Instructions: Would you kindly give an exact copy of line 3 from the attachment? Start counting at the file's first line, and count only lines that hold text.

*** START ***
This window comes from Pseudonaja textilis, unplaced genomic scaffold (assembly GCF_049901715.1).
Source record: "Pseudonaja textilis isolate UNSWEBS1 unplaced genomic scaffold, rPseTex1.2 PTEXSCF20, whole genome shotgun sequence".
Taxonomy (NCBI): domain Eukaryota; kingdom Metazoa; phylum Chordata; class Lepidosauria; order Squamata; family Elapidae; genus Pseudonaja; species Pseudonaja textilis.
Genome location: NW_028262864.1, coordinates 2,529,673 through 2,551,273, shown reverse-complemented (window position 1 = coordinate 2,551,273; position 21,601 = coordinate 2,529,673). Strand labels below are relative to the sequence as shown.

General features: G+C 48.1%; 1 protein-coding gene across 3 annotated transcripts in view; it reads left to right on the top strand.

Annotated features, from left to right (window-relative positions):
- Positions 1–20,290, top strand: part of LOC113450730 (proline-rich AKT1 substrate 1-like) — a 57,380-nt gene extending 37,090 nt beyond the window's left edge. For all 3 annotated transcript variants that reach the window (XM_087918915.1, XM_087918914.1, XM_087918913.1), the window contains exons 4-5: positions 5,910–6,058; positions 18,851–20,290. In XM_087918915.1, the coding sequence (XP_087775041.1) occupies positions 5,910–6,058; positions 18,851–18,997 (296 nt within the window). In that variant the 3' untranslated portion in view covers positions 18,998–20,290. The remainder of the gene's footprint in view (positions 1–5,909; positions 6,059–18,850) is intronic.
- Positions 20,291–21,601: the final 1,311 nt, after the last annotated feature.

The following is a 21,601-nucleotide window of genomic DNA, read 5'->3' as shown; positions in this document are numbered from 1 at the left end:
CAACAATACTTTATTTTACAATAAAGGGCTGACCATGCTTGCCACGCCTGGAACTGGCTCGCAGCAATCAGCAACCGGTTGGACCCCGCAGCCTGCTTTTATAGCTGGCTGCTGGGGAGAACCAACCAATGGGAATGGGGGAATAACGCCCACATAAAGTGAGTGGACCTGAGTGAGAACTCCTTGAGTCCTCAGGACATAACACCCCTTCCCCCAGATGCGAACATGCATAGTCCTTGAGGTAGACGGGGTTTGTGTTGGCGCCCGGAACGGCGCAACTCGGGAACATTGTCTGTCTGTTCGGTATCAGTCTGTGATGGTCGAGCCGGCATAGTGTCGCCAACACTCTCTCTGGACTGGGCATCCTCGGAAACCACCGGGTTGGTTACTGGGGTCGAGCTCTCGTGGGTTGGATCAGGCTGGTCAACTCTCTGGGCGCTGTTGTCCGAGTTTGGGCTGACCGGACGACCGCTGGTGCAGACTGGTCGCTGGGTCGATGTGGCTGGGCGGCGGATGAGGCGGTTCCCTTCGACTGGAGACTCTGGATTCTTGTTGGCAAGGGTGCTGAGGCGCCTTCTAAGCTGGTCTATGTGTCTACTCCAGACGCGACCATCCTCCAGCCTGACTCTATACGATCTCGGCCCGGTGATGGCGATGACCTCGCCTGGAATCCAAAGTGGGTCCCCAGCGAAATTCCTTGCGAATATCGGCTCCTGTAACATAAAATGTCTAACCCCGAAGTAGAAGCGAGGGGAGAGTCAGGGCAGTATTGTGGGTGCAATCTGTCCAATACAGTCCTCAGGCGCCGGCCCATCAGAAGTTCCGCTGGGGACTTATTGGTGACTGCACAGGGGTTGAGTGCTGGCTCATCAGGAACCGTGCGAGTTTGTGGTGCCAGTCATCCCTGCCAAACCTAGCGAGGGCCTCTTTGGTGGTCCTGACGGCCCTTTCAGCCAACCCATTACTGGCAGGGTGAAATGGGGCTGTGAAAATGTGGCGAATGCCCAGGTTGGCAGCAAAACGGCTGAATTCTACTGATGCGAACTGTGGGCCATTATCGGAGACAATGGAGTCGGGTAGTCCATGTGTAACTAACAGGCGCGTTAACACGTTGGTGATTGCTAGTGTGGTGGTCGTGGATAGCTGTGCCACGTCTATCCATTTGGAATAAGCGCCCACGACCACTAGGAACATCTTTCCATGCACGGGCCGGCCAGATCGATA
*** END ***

Taxonomy (NCBI): domain Eukaryota; kingdom Metazoa; phylum Chordata; class Lepidosauria; order Squamata; family Elapidae; genus Pseudonaja; species Pseudonaja textilis.